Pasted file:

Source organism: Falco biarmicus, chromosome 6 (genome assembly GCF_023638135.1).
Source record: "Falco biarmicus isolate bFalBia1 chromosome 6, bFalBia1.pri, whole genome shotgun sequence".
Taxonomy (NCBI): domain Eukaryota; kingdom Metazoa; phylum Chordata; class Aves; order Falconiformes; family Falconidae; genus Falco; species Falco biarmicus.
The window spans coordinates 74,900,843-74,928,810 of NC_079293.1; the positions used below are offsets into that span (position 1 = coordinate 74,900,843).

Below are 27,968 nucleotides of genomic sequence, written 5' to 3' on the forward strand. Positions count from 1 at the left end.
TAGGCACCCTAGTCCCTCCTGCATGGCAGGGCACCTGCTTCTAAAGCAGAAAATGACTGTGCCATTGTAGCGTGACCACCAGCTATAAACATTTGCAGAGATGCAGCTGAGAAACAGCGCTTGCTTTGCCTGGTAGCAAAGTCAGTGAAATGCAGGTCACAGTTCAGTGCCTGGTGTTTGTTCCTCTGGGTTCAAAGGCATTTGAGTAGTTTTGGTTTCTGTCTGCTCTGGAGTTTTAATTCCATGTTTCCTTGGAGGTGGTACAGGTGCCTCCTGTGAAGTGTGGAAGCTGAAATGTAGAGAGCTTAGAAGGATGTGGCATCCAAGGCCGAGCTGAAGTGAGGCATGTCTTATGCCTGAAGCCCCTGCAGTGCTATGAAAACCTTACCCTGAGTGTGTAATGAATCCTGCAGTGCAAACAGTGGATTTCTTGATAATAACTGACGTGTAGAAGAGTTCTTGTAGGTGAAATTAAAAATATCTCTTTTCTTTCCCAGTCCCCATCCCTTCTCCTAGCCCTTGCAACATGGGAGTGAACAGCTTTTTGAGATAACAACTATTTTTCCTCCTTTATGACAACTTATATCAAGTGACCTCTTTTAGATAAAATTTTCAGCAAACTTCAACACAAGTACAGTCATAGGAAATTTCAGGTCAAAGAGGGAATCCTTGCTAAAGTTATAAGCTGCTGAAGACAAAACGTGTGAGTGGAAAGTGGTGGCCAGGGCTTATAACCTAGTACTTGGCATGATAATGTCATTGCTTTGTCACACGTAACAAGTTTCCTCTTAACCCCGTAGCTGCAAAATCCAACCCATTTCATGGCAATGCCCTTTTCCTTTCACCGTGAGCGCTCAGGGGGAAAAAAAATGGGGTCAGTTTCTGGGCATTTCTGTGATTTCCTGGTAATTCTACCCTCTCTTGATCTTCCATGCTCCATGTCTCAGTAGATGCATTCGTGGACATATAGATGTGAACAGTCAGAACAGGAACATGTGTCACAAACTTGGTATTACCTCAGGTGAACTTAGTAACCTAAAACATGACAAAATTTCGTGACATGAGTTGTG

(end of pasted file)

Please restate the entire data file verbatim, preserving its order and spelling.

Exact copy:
Source organism: Falco biarmicus, chromosome 6 (genome assembly GCF_023638135.1).
Source record: "Falco biarmicus isolate bFalBia1 chromosome 6, bFalBia1.pri, whole genome shotgun sequence".
Taxonomy (NCBI): domain Eukaryota; kingdom Metazoa; phylum Chordata; class Aves; order Falconiformes; family Falconidae; genus Falco; species Falco biarmicus.
The window spans coordinates 74,900,843-74,928,810 of NC_079293.1; the positions used below are offsets into that span (position 1 = coordinate 74,900,843).

Below are 27,968 nucleotides of genomic sequence, written 5' to 3' on the forward strand. Positions count from 1 at the left end.
TAGGCACCCTAGTCCCTCCTGCATGGCAGGGCACCTGCTTCTAAAGCAGAAAATGACTGTGCCATTGTAGCGTGACCACCAGCTATAAACATTTGCAGAGATGCAGCTGAGAAACAGCGCTTGCTTTGCCTGGTAGCAAAGTCAGTGAAATGCAGGTCACAGTTCAGTGCCTGGTGTTTGTTCCTCTGGGTTCAAAGGCATTTGAGTAGTTTTGGTTTCTGTCTGCTCTGGAGTTTTAATTCCATGTTTCCTTGGAGGTGGTACAGGTGCCTCCTGTGAAGTGTGGAAGCTGAAATGTAGAGAGCTTAGAAGGATGTGGCATCCAAGGCCGAGCTGAAGTGAGGCATGTCTTATGCCTGAAGCCCCTGCAGTGCTATGAAAACCTTACCCTGAGTGTGTAATGAATCCTGCAGTGCAAACAGTGGATTTCTTGATAATAACTGACGTGTAGAAGAGTTCTTGTAGGTGAAATTAAAAATATCTCTTTTCTTTCCCAGTCCCCATCCCTTCTCCTAGCCCTTGCAACATGGGAGTGAACAGCTTTTTGAGATAACAACTATTTTTCCTCCTTTATGACAACTTATATCAAGTGACCTCTTTTAGATAAAATTTTCAGCAAACTTCAACACAAGTACAGTCATAGGAAATTTCAGGTCAAAGAGGGAATCCTTGCTAAAGTTATAAGCTGCTGAAGACAAAACGTGTGAGTGGAAAGTGGTGGCCAGGGCTTATAACCTAGTACTTGGCATGATAATGTCATTGCTTTGTCACACGTAACAAGTTTCCTCTTAACCCCGTAGCTGCAAAATCCAACCCATTTCATGGCAATGCCCTTTTCCTTTCACCGTGAGCGCTCAGGGGGAAAAAAAATGGGGTCAGTTTCTGGGCATTTCTGTGATTTCCTGGTAATTCTACCCTCTCTTGATCTTCCATGCTCCATGTCTCAGTAGATGCATTCGTGGACATATAGATGTGAACAGTCAGAACAGGAACATGTGTCACAAACTTGGTATTACCTCAGGTGAACTTAGTAACCTAAAACATGACAAAATTTCGTGACATGAGTTGTG